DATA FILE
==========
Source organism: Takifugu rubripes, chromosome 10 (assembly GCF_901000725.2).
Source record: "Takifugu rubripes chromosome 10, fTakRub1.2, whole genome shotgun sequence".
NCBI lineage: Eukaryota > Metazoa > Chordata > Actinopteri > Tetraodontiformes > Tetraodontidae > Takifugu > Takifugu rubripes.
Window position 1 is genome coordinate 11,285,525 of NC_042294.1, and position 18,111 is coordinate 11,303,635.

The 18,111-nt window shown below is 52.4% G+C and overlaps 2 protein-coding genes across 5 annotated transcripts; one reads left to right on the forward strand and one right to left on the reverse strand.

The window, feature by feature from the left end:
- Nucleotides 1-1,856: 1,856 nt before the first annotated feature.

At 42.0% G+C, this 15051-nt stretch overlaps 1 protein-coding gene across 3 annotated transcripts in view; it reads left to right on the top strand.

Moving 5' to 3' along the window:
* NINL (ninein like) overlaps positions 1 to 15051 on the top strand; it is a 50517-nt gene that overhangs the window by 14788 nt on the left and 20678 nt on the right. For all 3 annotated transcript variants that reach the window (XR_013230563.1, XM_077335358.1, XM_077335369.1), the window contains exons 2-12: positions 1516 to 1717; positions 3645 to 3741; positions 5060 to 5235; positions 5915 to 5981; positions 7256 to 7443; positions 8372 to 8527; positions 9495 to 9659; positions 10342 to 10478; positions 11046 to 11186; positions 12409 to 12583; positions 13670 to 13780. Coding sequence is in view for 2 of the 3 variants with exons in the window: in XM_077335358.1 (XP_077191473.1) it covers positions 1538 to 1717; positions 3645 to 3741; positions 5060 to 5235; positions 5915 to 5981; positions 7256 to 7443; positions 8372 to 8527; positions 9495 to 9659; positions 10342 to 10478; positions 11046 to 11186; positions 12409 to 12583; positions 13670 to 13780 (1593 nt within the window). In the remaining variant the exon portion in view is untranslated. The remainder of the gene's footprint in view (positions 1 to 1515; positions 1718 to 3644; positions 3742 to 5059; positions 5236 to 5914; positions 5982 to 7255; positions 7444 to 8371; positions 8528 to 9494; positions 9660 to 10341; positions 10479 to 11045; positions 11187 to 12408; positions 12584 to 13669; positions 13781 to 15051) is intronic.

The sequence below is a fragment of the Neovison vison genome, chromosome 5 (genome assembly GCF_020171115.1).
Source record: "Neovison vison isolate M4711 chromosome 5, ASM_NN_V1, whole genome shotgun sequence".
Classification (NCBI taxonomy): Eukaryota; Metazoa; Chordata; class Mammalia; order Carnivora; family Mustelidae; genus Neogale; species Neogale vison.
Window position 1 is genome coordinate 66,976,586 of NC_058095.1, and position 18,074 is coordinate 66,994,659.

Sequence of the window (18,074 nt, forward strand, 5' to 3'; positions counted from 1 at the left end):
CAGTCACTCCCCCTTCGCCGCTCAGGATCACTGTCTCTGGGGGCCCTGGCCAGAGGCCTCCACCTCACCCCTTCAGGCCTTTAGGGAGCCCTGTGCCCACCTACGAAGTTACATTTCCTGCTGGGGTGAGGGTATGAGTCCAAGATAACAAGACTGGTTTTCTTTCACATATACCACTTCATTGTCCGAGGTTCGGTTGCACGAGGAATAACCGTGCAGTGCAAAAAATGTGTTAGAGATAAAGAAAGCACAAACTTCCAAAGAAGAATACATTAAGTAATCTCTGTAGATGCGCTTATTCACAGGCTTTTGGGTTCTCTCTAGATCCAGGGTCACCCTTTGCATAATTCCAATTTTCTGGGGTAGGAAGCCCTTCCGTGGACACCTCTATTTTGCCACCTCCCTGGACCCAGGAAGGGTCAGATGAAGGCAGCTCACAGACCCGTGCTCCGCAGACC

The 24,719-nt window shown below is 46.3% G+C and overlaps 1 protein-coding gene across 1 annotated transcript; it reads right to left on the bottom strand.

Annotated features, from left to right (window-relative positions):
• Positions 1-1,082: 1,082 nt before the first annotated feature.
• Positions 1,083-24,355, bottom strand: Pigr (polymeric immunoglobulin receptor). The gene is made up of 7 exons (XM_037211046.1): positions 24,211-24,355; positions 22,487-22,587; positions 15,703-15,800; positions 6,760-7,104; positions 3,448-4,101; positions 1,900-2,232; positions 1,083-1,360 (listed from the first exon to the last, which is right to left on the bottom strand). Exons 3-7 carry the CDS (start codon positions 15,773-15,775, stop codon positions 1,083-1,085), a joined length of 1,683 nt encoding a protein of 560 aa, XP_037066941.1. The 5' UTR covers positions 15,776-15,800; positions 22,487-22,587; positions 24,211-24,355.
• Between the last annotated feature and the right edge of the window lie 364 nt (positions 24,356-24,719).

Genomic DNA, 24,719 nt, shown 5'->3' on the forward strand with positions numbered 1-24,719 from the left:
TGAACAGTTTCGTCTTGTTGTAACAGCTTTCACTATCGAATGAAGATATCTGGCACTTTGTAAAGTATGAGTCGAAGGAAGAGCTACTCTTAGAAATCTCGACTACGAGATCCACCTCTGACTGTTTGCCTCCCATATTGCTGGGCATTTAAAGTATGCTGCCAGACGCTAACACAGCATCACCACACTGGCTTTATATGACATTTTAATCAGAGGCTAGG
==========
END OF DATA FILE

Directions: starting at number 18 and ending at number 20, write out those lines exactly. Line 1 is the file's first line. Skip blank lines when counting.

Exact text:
Annotated features, from left to right (window-relative positions):
• Positions 1-1,082: 1,082 nt before the first annotated feature.
• Positions 1,083-24,355, bottom strand: Pigr (polymeric immunoglobulin receptor). The gene is made up of 7 exons (XM_037211046.1): positions 24,211-24,355; positions 22,487-22,587; positions 15,703-15,800; positions 6,760-7,104; positions 3,448-4,101; positions 1,900-2,232; positions 1,083-1,360 (listed from the first exon to the last, which is right to left on the bottom strand). Exons 3-7 carry the CDS (start codon positions 15,773-15,775, stop codon positions 1,083-1,085), a joined length of 1,683 nt encoding a protein of 560 aa, XP_037066941.1. The 5' UTR covers positions 15,776-15,800; positions 22,487-22,587; positions 24,211-24,355.